[1] "#####  running  ../CodeExamples/c03_Exploring_data/00039_example_3.15_of_section_3.2.2.R"
[1] "#####   in directory ../Custdata"

> # example 3.15 of section 3.2.2 
> # (example 3.15 of section 3.2.2)  : Exploring data : Spotting problems using graphics and visualization : Visually checking relationships between two variables 
> # Title: Specifying different styles of bar chart 
> 
> ggplot(custdata) + geom_bar(aes(x=marital.stat,
    fill=health.ins))   # Note: 1 

> ggplot(custdata) + geom_bar(aes(x=marital.stat,
    fill=health.ins),
    position="dodge")       # Note: 2 

> ggplot(custdata) + geom_bar(aes(x=marital.stat,
    fill=health.ins),
    position="fill")            # Note: 3

> # Note 1: 
> #   Stacked bar chart, the 
> #   default 
> 
> # Note 2: 
> #   Side-by-side bar chart 
> 
> # Note 3: 
> #   Filled bar chart 
> 
[1] "############################### end  39 Fri Jun 17 10:32:39 2016"
[1] "############################### start  40 Fri Jun 17 10:32:39 2016"
[1] "#####  running  ../CodeExamples/c03_Exploring_data/00040_example_3.16_of_section_3.2.2.R"
[1] "#####   in directory ../Custdata"

> # example 3.16 of section 3.2.2 
> # (example 3.16 of section 3.2.2)  : Exploring data : Spotting problems using graphics and visualization : Visually checking relationships between two variables 
> # Title: Plotting data with a rug 
> 
> ggplot(custdata, aes(x=marital.stat)) +
    geom_bar(aes(fill=health.ins), position="fill") +
    geom_point(aes(y=-0.05), size=0.75, alpha=0.3,  # Note: 1 
    position=position_jitter(h=0.01))   # Note: 2

> # Note 1: 
> #   Set the points just under the y-axis, 
> #   three-quarters of default size, and make them slightly transparent with 
> #   the alpha parameter. 
> 
> # Note 2: 
> #   Jitter the points slightly for 
> #   legibility. 
> 
[1] "############################### end  40 Fri Jun 17 10:32:40 2016"
[1] "############################### start  41 Fri Jun 17 10:32:40 2016"
[1] "#####  running  ../CodeExamples/c03_Exploring_data/00041_example_3.17_of_section_3.2.2.R"
[1] "#####   in directory ../Custdata"

> # example 3.17 of section 3.2.2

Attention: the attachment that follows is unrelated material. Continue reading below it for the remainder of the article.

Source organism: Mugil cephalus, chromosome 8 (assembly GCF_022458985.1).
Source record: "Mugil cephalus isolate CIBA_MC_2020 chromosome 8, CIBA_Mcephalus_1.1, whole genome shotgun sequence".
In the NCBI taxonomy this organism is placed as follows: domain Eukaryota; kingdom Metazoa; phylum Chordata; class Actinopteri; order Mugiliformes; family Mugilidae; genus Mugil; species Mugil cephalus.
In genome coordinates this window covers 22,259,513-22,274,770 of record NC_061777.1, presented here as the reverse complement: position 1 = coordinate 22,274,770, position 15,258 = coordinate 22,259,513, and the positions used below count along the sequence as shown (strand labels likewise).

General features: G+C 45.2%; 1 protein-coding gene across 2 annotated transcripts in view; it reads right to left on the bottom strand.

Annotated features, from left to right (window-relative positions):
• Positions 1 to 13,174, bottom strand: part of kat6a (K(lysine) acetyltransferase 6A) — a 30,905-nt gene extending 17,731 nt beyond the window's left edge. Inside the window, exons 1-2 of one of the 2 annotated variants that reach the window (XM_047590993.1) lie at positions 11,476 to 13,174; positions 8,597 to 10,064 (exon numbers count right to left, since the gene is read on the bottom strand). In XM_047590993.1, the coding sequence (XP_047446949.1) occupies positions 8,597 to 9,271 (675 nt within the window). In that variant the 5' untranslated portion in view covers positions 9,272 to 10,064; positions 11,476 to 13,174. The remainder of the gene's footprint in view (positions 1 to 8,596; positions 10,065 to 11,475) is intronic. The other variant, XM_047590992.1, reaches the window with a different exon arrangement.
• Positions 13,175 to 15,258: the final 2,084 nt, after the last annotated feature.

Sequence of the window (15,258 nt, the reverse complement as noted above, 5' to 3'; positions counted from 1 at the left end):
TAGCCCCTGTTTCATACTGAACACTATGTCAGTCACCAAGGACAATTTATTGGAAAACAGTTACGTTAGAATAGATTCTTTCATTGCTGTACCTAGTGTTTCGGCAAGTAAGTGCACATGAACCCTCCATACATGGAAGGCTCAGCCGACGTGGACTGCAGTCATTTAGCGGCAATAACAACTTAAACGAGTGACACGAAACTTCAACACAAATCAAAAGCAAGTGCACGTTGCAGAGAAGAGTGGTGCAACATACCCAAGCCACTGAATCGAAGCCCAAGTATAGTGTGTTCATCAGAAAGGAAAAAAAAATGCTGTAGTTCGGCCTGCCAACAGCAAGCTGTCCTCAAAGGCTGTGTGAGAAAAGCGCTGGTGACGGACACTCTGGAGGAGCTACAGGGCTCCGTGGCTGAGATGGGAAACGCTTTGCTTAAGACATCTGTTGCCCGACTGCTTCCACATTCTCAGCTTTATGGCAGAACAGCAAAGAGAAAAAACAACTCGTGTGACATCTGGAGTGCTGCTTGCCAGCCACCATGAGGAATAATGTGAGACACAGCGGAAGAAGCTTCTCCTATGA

> # (example 3.17 of section 3.2.2)  : Exploring data : Spotting problems using graphics and visualization : Visually checking relationships between two variables 
> # Title: Plotting a bar chart with and without facets 
> 
> ggplot(custdata2) +                                           # Note: 1 
    geom_bar(aes(x=housing.type, fill=marital.stat ),
       position="dodge") +
    theme(axis.text.x = element_text(angle = 45, hjust = 1))    # Note: 2 

> ggplot(custdata2) +                                           # Note: 3 
    geom_bar(aes(x=marital.stat), position="dodge",
       fill="darkgray") +
    facet_wrap(~housing.type, scales="free_y") +                # Note: 4 
    theme(axis.text.x = element_text(angle = 45, hjust = 1))    # Note: 5

> # Note 1: 
> #   Side-by-side bar chart. 
> 
> # Note 2: 
> #   coord_flip commandTilt the x-axis labels so they 
> #   don’t overlap. You can also use coord_flip() to rotate the graph, as we 
> #   saw previously. Some prefer coord_flip() because the theme() layer is 
> #   complicated to use. 
> 
> # Note 3: 
> #   The faceted bar chart. 
> 
> # Note 4: 
> #   Facet the graph by housing.type. The scales="free_y" argument specifies that each facet has 
> #   an independently scaled y-axis (the default is that all facets have 
> #   the same scales on both axes). The argument free_x would free the 
> #   x-axis scaling, and the argument free frees both axes. 
> 
> # Note 5: 
> #   As of this writing, 
> #   facet_wrap is incompatible with coord_flip, so we have to tilt the 
> #   x-axis labels. 
> 
[1] "############################### end  41 Fri Jun 17 10:32:40 2016"